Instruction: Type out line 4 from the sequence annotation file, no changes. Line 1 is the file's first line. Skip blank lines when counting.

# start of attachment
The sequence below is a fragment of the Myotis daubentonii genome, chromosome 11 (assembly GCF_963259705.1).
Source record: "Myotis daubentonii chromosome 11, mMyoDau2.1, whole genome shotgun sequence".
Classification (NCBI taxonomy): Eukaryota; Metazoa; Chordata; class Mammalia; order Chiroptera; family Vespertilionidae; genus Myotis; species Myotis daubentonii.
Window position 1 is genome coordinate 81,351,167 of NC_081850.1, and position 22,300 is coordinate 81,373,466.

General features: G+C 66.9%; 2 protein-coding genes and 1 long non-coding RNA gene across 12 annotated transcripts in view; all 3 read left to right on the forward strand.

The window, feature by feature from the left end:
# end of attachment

Window position 1 is genome coordinate 81,351,167 of NC_081850.1, and position 22,300 is coordinate 81,373,466.